Y.T., Sr. climbed up on the shoe shine stand in the lobby of the Parker House Hotel in downtown Boston. Arthur Needleman was already sitting there, scanning The Boston Globe obituaries and analyzing the upcoming World Series pitching matchup between Tiger Denny McClain and the Cardinal Bob Gibson with Aldo as he buffed Arthur Needleman’s Florsheims to a high gloss. Without looking, he handed Y.T., Sr. the Lifestyle section of the paper.

“I have to go with St. Louis, of course,” said Y.T., Sr., pulling out his pen to work the crossword puzzle.

“I hate to break this to you, but it’s going to be Detroit,” answered Arthur Needleman. “I hope you don’t have a lot riding on the Series.”

“Hmmm.” Y.T., Sr. filled in six down. “Aldo, your thoughts?”

“This is Boston,” said the shoe shine man as he dabbed polish on Y.T., Sr.’s Oxfords. “I gotta go American League, so I agree with Artie on this.”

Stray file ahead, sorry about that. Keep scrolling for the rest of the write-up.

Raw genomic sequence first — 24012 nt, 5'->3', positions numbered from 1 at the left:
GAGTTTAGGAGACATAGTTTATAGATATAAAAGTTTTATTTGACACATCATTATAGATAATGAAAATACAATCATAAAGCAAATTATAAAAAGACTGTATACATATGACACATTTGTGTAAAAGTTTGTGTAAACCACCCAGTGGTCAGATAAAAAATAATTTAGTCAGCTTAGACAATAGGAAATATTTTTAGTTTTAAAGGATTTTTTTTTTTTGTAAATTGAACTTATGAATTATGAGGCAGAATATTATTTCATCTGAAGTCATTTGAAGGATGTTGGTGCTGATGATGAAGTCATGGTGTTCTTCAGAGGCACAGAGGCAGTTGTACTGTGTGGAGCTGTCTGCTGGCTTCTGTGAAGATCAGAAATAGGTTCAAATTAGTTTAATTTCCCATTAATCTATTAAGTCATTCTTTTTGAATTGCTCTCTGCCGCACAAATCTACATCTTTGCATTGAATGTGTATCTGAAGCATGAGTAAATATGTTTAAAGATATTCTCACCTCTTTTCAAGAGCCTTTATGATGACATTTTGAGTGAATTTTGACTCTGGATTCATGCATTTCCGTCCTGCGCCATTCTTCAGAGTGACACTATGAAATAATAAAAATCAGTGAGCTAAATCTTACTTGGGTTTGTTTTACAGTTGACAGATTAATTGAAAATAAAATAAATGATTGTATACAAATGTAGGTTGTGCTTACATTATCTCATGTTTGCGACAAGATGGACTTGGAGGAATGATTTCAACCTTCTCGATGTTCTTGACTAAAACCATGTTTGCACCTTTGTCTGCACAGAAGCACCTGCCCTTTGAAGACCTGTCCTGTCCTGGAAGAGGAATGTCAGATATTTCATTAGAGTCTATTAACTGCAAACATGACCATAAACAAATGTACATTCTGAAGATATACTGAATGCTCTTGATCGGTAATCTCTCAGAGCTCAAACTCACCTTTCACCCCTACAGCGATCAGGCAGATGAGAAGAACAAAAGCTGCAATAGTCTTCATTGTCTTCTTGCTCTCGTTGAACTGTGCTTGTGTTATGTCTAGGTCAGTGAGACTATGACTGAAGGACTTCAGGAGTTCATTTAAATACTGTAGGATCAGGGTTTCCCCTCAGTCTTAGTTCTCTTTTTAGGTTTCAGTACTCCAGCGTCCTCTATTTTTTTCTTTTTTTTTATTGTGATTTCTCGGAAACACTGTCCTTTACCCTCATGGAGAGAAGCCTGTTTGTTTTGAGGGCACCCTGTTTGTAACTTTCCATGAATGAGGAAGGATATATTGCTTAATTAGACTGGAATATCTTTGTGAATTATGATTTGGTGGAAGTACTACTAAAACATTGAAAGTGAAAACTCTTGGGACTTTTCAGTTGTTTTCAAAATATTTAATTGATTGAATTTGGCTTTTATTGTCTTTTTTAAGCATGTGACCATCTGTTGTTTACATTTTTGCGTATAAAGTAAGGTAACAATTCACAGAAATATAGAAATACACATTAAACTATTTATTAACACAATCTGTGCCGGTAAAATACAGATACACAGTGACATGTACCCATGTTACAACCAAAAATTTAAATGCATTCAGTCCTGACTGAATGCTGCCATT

“We’ll see. We’ll see,” said Y.T., Sr. “So, anyone we know kick off?”

“Looks like Patrick O’Hurley crossed the bar.”

“We know him?”

“No, but he’ll do.”

“How’s our buddy, Peckerfelt, making out these days?”

“He’s dealing with it. That Leon Debs guy is a real piece of work, though.”

“Anyone listening to him?”

“Oh, there are always a few malcontents who are just looking for any excuse to make trouble and stir the pot.”

“I don’t need any union problems in the shop.”

“Nothing to fear, my good man, but fear itself. Orley’s pitching in, too. Boy, he sure hates Debs’s guts.”

“We’re at a critical juncture with negotiations right now. Let me know what I can do to help.”